So, I think your -- that was the context in terms of the Blinken visit. Now, the Blinken visit has obviously also been affected by what's happened

in the last week. And obviously, you had the Israelis go into Jenin. They - - we are facing a very different situation. Guns are far more plentiful now in the West Bank than before. When these kinds of rage, which in a sense if

you watch the show "Fauda", then what you're seeing is that pretty much characterizes the kinds of rage see in Jenin, into the refugee camps and

the like.

And in the past, when you have those kinds of rage, the Israelis would go in and they would arrest those who they saw as preparing attacks. In this

case, what we're seeing, not just in Jenin, but elsewhere is these people have guns and there are firefights, there are very few arrests. You end up

with a big firefight. Inevitably the people they go in to arrest end up being killed, but so did bystanders.

So, you saw that last week. You saw -- I think, nine people were killed, at least one bystander. And then you had a terror on Friday night where people

being gunned down as they came out of a synagogue. And so, that was the backdrop to the visit. So, it's not a surprise that you have a secretary of

state who goes there, maybe with one initial objective in mind. But now he comes and his main objective is to try to de-escalate the situation so that

this doesn't spin out of control. So, it doesn't take on a life of its own. I think that became his main purpose for this visit.

AMANPOUR: You have been, you know, doing this for a long, long time. I think many American administrations have been frustrated by Prime Minister

Netanyahu, because there hasn't actually been this much wanted peace agreement or peace solution. And now, you know, now you reduced to saying,

well, he's promising that he is the pilot and not the co-pilot.

Do you -- I don't know what I want to ask you. Do you trust that? Do you think that he can navigate a way out of this with these people who are

responsible for keeping him into office? And then, what is this? What are we looking at here? I mean, the bar is just almost lowered beyond vision.

ROSS: Well, it certainly has changed. There is no doubt. Look, when I was working on this, Hamas did not control Gaza and Hamas rejects Israel's very

existence. So, we already have -- on one side, we have a completely different context. But we also have a new factor, and the new factor

relates to the essence of your question.

There is the Abraham Accords for which Prime Minister Netanyahu views as one of his proudest achievements, number one. Number two, he wants to

breakthrough with Saudi Arabia. If the deterioration with the Palestinians becomes so bad, it will undermine those accords. If people like Ben-Gvir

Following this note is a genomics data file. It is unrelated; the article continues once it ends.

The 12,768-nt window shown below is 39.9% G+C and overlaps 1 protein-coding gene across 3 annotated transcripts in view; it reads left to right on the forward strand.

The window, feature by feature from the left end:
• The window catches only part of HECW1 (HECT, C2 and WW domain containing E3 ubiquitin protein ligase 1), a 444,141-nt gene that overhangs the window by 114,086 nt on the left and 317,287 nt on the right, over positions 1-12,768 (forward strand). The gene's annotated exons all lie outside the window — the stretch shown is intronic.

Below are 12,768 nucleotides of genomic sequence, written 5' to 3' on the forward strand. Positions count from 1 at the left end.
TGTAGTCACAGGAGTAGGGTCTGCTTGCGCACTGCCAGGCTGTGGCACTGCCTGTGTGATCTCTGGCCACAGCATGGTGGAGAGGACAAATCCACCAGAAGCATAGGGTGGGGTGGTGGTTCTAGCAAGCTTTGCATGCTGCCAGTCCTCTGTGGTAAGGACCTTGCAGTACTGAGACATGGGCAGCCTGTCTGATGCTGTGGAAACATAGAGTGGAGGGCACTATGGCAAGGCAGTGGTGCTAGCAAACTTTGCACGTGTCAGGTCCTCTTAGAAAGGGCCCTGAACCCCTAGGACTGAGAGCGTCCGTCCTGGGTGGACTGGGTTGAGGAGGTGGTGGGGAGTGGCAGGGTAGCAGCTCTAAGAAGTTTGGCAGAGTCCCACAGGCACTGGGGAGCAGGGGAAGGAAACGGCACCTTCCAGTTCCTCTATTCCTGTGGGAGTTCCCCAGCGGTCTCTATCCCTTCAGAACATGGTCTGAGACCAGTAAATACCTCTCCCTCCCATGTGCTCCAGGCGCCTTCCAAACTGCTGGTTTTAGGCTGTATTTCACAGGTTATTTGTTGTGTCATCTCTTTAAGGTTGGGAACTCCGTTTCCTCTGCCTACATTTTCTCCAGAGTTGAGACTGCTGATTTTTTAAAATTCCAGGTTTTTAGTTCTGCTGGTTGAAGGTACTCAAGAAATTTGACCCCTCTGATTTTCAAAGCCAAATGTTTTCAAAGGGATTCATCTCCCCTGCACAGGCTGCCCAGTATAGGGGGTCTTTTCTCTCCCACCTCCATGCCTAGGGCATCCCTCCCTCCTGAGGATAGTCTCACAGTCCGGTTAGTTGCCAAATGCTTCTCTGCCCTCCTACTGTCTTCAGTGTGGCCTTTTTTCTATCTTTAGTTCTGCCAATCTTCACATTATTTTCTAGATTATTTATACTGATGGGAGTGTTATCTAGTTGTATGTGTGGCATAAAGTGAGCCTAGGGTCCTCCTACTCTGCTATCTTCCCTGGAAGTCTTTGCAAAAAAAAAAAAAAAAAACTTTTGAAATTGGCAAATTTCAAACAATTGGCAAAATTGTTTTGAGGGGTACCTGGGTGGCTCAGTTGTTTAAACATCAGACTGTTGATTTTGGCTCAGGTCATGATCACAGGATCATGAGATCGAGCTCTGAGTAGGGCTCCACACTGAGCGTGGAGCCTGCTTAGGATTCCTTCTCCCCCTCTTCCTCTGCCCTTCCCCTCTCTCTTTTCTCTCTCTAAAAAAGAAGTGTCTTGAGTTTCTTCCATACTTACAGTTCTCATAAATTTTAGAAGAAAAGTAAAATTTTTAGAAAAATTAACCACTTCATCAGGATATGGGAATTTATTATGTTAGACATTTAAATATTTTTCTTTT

and Smotrich pursue what is -- has always been their ideological agenda, it will undermine what Prime Minister Netanyahu achieved with Abraham Accords,

and certainly make it difficult, if not impossible to achieve what he wants with Saudi Arabia.

So, he has strategic imperative on that front. As well as his strategic imperative as it relates to Iran. When it comes to Iran, when it comes to

Saudi Arabia, when it comes to deepening the Abraham Accords, the U.S. plays a very instrumental role in all of those cases. And he needs

cooperation with the United States.


So, that gives him, I'd say the -- I would say, a set of strategic interests and imperatives to demonstrate that in fact he will control

things, because if he doesn't, he's going to find that Ben-Gvir and Smotrich undermine what is most important to him.

AMANPOUR: OK. So, these people who you're mentioning, Smotrich and Ben- Gvir, I think particularly Smotrich, was very just like, you know, the federalist society wanted Donald Trump in an order to affect the courts in

the United States. These guys want a judicial review in Israel or a judicial reform. This is what -- well I -- this is what Secretary of State

Blinken said about that. Because the U.S. is very concerned about Israel losing its unique Democratic qualities in that region. This is what he



BLINKEN: The commitment of people in both our countries to make their voices heard, to defend their rights, is one of the unique strengths of our

democracies. Another is a recognition that building consensus for new proposals as the most effective way to ensure they're embraced and that

they endure.


AMANPOUR: Are you concerned about that? And what would happen if this wholesale, so-called, reform takes place there?

ROSS: Look, I think the key -- there are four provisions in the reform. One is more political criteria and a mechanism for selecting judges. Two is

taking -- having the legal advisers, this ministry, answer to the attorney general, not to the minister. Three is changing the reasonable standard in

terms of how you deal with the basic law. And the fourth one is an overwrite provision of the Supreme Court.

The first three, you can debate, but obviously political criteria for section of judges takes place here. The legal advisers and ministries in

our country, it's the cabinet official who the legal adviser and it's department answers to, not a kind of independent attorney general.


ROSS: So, those, you can debate whether it's smart or not. But they're not really anti-Democratic rules. But the overwrite provision, that is.

AMANPOUR: Right. All right.